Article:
Mar 19, 2010
Feb 26, 2010
Building up the critical mass naturally takes time. We decided to speed things up a little by incubating eggs and acclimatising them to the micro-climate at our farm from hatchlings.
Eggs dated and where there are pin holes and fissures due to mishandling, nail polish is applied.
Hatching out in a mere 16 days, not 20 + days as recorded in most books. Almost failed as knowing the incubation period is critical to a successful hatch. However daily observation and experience permitted us to have a successful hatch inspite of misinformation from books and various blogs (one blog recommended an incubation temperature of 40 celcius. That will most likely 'cook' the embryo).
In the brooder at 35 celcius.
Hand feeding starts 8 hours after hatching.
Feathering after 14 days
Feathering after 21 days
Jan 04, 2010
We failed with the Italian bees. They seem to invite mites and worse, they all fall prey to various birds, especially the swifts.
We are now keeping local honey bees. However, they are more aggressive and the stings are very painful.
Now, we have found stingless bees in the farm in many places and are now trying to domesticate them. There are at least three species that we have seen so far, producing a very rich aromatic honey.
These are the size of gnats and produce a dark colored very sweet honey.
Below are red colored stingless bees which are the size of flies. They produce copious amounts of propolis.
The bees quickly seal up the entrance of the box with propolis.
The transferred bees are quickly acclimatising themselves to their new homes; coconut shells.
These bees are ideal for urban homes. They are stingless and produce better quality honey than the commercial honey that we have become used to.
Click on the pics for close-ups
Nov 28, 2009
A goat was sacrified for Raya Korban yesterday at the farm; in commemoration of Prophet Abraham's willingness to sacrifice his son as an act of submission to the will of God.
Muslims at the farm from Indonesia, Myanmar and Bangladesh participated. Pak Cik Razaly, the farm manager, presided.
The chosen animal was strong, healthy and one of the best in the herd.
It was treated with great respect; gently led rather than pulled or pushed.
Care was taken that it was not stressed, the knife was hidden from its eyes, and it was gently blind-folded and made to face the kiblah.
Recently I saw a program on Astro of an organic farm in the UK where the intention of the owner was to bring urbanites to his farm to experience 'real' life, including the butchering of animals for food as opposed to buying them off the shelf in sanitary packs.
There was a scene where a stunner was used on the cockerel that they were intending to butcher. I could clearly see the suffering and pain the cockerel went through as it was being stunned.
It must be painful and traumatic to be stunned to unconsciousness!
Here, in the farm, I could see very clearly that the animal felt little if any pain at all. In fact a research done by Wilhem Schulze, a professor in veterinary medicine, in 1978 indicates that ritual slaughtering of animals may be more humane than modern methods.
I am impressed with the respect that was accorded the animal yesterday, and for this fact alone, in my opinion, we should not participate in modern commercialised meat production as a consumer.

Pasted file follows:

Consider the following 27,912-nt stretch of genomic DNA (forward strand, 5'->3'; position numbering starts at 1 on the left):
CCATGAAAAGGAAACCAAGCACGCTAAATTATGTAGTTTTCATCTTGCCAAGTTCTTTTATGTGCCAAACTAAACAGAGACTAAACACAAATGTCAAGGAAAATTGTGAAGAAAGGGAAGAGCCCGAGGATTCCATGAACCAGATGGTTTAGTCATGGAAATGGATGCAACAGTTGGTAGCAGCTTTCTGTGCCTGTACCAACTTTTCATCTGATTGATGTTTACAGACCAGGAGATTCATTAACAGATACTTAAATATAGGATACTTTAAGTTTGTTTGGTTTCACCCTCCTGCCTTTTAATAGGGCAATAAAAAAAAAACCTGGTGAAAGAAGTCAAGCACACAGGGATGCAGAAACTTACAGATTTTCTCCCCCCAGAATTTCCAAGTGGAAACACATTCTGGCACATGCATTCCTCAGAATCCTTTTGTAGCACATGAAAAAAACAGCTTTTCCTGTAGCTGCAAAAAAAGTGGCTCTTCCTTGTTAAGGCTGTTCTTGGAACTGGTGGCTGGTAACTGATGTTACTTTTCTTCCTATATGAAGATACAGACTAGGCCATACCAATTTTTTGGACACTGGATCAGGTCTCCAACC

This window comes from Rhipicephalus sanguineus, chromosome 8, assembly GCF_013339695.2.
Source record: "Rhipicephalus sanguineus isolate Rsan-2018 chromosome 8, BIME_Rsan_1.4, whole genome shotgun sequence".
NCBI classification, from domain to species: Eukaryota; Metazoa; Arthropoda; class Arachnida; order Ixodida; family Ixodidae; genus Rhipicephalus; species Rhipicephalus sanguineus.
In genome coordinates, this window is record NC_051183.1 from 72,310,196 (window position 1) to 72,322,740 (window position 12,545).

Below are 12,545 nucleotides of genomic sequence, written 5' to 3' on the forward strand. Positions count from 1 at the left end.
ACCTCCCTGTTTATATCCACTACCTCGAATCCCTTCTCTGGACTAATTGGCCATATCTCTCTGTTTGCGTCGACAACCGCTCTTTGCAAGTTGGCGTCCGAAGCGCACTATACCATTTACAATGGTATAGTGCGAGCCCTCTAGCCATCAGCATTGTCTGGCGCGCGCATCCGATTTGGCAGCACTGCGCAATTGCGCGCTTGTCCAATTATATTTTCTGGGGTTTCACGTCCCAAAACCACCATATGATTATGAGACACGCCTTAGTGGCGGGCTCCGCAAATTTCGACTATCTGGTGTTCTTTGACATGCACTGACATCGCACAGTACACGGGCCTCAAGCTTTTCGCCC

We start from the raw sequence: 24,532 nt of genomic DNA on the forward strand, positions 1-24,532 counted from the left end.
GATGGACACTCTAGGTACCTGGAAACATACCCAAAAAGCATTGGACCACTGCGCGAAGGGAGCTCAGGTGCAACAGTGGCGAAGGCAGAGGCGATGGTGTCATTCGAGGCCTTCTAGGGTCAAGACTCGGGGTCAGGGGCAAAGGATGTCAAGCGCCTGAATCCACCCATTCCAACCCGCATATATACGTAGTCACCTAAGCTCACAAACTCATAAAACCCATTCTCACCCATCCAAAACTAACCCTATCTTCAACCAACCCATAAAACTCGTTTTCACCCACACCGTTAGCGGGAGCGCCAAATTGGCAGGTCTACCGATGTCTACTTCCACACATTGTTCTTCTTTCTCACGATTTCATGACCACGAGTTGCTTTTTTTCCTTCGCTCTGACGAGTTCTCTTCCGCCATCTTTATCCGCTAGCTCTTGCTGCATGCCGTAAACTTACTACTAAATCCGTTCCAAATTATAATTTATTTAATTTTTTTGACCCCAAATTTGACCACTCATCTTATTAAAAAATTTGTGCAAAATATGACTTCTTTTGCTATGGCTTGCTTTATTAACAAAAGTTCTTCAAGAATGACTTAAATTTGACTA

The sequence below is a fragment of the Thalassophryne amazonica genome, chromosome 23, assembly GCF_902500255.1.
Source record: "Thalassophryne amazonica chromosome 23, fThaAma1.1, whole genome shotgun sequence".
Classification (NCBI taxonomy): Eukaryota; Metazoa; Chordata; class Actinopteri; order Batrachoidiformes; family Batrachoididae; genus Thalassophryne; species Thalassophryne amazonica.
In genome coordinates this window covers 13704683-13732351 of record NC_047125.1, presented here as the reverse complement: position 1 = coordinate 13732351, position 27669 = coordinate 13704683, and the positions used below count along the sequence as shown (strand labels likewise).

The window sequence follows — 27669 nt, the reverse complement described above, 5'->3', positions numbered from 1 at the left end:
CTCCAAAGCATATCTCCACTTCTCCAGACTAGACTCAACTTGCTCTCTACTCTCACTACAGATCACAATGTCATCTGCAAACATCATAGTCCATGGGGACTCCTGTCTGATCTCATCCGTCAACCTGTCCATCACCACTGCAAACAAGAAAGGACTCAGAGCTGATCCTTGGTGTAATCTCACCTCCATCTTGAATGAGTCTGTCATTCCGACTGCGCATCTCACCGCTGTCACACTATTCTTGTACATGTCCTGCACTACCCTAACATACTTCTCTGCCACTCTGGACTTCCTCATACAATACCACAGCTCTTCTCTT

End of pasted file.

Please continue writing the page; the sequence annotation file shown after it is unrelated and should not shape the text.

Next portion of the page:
Nov 09, 2009
We entered into an area of the forest where no human have entered before (or at least, not for a long, long while). The 'feel' is different. There was no sense of 'fear' from the jungle. We felt 'protected', and being 'embraced' and one feels a reluctance to leave. There were no mosquitoes, no disturbances. Only the quiet peace of a 100 million year old rain forest.
The forest that we entered looking for a water source for our farm:
We reached the area after following a series of newly discovered small waterfalls rising over 100 meters. We named the falls 'Air Terjun Wahyu / Wahyu Falls' after Ali Wahyudi our Indonesian Technical Adviser who first discovered the falls.
How long ago was it when the first hominid appeared? 8 million years?
Is it not possible for another intelligence, another 'awareness' to have developed in our rain forests over the 150 million years of its existence ?
I must go back to the peace of the rain forest ....
Nov 05, 2009
On 30th Oct we switched on the sounds on a permanent basis. Today, we noticed the droppings of at least 10 pairs of newly weds. This must surely break all records for the time it takes for the walit to take up home in a man-made structure.
The walit in a farm like DQ provides a useful function in keeping the insect population low. We first noticed the walit when we were scratching our heads as to why our honey bees just keep on disappearing. Then we put two and two together.
Completed walit house plus garden.
Nov 02, 2009
What a lovely mimosa (click on pics to enlarge).
The seeds with a single wing.
The distinctive mimosa leaves.
Oct 31, 2009
There are warriors in my midst; fighting thankless battles on our behalf.
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Oct 28, 2009
Today we had our first trial run calling the walit.
Completed walit house.
We switched on the 'bazooka' tweeter for the first time. It's that dark outline jutting up on the roof, in the picture. It has a range of 1 km.
And the walit came after just 5 minutes ! We counted easily a hundred! They dove down and around the house and some went in on investigatory flights.
Now we wait for some newly wed couples to make our house their home.
Officers from the Ministry of Agriculture came today to audit the farm on its organic compliance. Water and plant samples were taken and records were carefully checked. The auditors even asked after the welfare of the workers.
Puan Nurul Al Hana and Tengku Azman, auditors from the Ministry having a cup of mulberry leaf tea after the audit.